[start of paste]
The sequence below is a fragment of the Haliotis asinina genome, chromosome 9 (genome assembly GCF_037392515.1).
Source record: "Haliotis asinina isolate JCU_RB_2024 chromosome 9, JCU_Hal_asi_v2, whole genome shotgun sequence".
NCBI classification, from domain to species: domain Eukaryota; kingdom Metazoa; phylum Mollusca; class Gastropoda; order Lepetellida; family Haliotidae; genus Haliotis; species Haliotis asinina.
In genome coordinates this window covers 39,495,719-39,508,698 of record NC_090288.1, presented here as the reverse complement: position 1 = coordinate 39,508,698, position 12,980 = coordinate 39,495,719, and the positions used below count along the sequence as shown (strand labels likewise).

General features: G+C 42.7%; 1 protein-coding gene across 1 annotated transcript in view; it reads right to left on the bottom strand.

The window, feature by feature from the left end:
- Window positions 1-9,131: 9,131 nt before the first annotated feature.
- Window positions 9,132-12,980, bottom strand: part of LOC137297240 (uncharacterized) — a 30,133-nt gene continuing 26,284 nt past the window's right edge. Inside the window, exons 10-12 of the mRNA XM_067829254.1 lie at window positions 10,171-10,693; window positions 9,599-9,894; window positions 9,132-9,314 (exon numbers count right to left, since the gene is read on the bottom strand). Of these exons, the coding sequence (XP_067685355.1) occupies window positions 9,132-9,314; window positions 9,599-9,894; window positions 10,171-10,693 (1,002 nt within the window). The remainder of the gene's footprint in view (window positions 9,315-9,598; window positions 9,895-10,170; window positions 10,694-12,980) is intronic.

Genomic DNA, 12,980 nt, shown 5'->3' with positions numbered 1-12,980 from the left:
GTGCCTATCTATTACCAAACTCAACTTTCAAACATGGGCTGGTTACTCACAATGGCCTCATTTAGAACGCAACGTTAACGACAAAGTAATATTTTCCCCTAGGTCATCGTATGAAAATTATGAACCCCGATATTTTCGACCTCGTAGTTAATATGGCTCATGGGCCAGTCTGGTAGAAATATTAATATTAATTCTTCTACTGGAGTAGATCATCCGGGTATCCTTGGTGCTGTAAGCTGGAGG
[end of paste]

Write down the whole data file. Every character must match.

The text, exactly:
The sequence below is a fragment of the Haliotis asinina genome, chromosome 9 (genome assembly GCF_037392515.1).
Source record: "Haliotis asinina isolate JCU_RB_2024 chromosome 9, JCU_Hal_asi_v2, whole genome shotgun sequence".
NCBI classification, from domain to species: domain Eukaryota; kingdom Metazoa; phylum Mollusca; class Gastropoda; order Lepetellida; family Haliotidae; genus Haliotis; species Haliotis asinina.
In genome coordinates this window covers 39,495,719-39,508,698 of record NC_090288.1, presented here as the reverse complement: position 1 = coordinate 39,508,698, position 12,980 = coordinate 39,495,719, and the positions used below count along the sequence as shown (strand labels likewise).

General features: G+C 42.7%; 1 protein-coding gene across 1 annotated transcript in view; it reads right to left on the bottom strand.

The window, feature by feature from the left end:
- Window positions 1-9,131: 9,131 nt before the first annotated feature.
- Window positions 9,132-12,980, bottom strand: part of LOC137297240 (uncharacterized) — a 30,133-nt gene continuing 26,284 nt past the window's right edge. Inside the window, exons 10-12 of the mRNA XM_067829254.1 lie at window positions 10,171-10,693; window positions 9,599-9,894; window positions 9,132-9,314 (exon numbers count right to left, since the gene is read on the bottom strand). Of these exons, the coding sequence (XP_067685355.1) occupies window positions 9,132-9,314; window positions 9,599-9,894; window positions 10,171-10,693 (1,002 nt within the window). The remainder of the gene's footprint in view (window positions 9,315-9,598; window positions 9,895-10,170; window positions 10,694-12,980) is intronic.

Genomic DNA, 12,980 nt, shown 5'->3' with positions numbered 1-12,980 from the left:
GTGCCTATCTATTACCAAACTCAACTTTCAAACATGGGCTGGTTACTCACAATGGCCTCATTTAGAACGCAACGTTAACGACAAAGTAATATTTTCCCCTAGGTCATCGTATGAAAATTATGAACCCCGATATTTTCGACCTCGTAGTTAATATGGCTCATGGGCCAGTCTGGTAGAAATATTAATATTAATTCTTCTACTGGAGTAGATCATCCGGGTATCCTTGGTGCTGTAAGCTGGAGG